Posted on Apr 23, 2013, 6 a.m.
Women who consume walnuts regularly may reduce their risks of type-2 diabetes by as much as 24%.
Walnuts are rich in polyunsaturated fatty acids, with previous studies suggesting their consumption helps to improve various cardiometabolic risk factors. Frank Hu, from Harvard School of Public Health (Massachusetts, USA), and colleagues investigated the association between walnut intake and incident type 2 diabetes in 2 large cohort studies: the Nurses' Health Study (NHS) and NHS II. The researchers prospectively followed 58,063 women, ages 52-77 years in NHS (1998-2008) and 79,893 women, ages 35-52 years in NHS II (1999-2009) without diabetes, cardiovascular disease, or cancer at the study’s respective starts. Dietary habits were closely monitored, including the frequency at which they subjects consumed nuts – particularly walnuts. The team revealed that women who consumed walnuts two or three times a week lowered their risk of developing type-2 diabetes by 24%. Further, the data suggested that the consumption of total nuts also inversely associated with risk of type-2 diabetes. The study authors conclude that: “Our results suggest that higher walnut consumption is associated with a significantly lower risk of type 2 diabetes in women.”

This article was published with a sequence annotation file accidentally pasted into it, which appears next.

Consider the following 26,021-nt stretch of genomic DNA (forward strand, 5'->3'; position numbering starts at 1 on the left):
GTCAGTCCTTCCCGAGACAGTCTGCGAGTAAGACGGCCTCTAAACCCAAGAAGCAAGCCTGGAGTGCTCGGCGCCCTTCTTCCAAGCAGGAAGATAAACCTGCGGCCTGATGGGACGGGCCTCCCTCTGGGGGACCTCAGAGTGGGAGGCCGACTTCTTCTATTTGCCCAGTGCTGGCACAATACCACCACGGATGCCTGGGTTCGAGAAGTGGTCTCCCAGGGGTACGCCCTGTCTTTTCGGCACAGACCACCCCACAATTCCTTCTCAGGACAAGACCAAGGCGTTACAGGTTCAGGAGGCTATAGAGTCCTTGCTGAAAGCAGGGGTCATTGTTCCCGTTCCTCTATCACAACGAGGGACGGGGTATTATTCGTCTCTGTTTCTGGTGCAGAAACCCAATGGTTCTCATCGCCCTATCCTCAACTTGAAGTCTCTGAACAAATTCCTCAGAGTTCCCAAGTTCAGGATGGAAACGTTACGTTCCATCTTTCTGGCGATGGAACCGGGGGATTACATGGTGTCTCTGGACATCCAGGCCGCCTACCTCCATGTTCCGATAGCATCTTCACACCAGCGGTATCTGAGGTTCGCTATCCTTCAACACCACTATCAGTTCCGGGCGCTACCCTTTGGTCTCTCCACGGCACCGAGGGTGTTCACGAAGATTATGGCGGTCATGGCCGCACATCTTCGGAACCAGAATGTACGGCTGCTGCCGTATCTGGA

Pan A, Sun Q, Manson JE, Willett WC, Hu FB. “Walnut consumption is associated with lower risk of type 2 diabetes in women.” J Nutr. 2013 Apr;143(4):512-8.